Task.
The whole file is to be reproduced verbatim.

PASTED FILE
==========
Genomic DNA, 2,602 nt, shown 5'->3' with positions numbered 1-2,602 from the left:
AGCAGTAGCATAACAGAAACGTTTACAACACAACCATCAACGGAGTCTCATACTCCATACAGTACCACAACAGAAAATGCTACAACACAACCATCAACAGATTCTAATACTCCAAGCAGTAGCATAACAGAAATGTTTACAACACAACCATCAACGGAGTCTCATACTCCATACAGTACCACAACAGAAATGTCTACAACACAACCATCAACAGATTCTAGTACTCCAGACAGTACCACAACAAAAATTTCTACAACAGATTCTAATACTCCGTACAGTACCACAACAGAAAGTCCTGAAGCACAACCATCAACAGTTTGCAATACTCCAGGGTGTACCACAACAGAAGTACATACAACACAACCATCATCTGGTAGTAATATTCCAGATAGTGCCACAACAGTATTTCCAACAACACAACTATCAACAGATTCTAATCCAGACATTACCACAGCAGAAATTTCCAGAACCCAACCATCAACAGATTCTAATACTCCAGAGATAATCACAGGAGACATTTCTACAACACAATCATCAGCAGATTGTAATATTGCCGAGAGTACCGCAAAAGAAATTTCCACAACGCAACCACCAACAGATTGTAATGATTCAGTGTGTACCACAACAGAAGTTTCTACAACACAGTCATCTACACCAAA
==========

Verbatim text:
Genomic DNA, 2,602 nt, shown 5'->3' with positions numbered 1-2,602 from the left:
AGCAGTAGCATAACAGAAACGTTTACAACACAACCATCAACGGAGTCTCATACTCCATACAGTACCACAACAGAAAATGCTACAACACAACCATCAACAGATTCTAATACTCCAAGCAGTAGCATAACAGAAATGTTTACAACACAACCATCAACGGAGTCTCATACTCCATACAGTACCACAACAGAAATGTCTACAACACAACCATCAACAGATTCTAGTACTCCAGACAGTACCACAACAAAAATTTCTACAACAGATTCTAATACTCCGTACAGTACCACAACAGAAAGTCCTGAAGCACAACCATCAACAGTTTGCAATACTCCAGGGTGTACCACAACAGAAGTACATACAACACAACCATCATCTGGTAGTAATATTCCAGATAGTGCCACAACAGTATTTCCAACAACACAACTATCAACAGATTCTAATCCAGACATTACCACAGCAGAAATTTCCAGAACCCAACCATCAACAGATTCTAATACTCCAGAGATAATCACAGGAGACATTTCTACAACACAATCATCAGCAGATTGTAATATTGCCGAGAGTACCGCAAAAGAAATTTCCACAACGCAACCACCAACAGATTGTAATGATTCAGTGTGTACCACAACAGAAGTTTCTACAACACAGTCATCTACACCAAA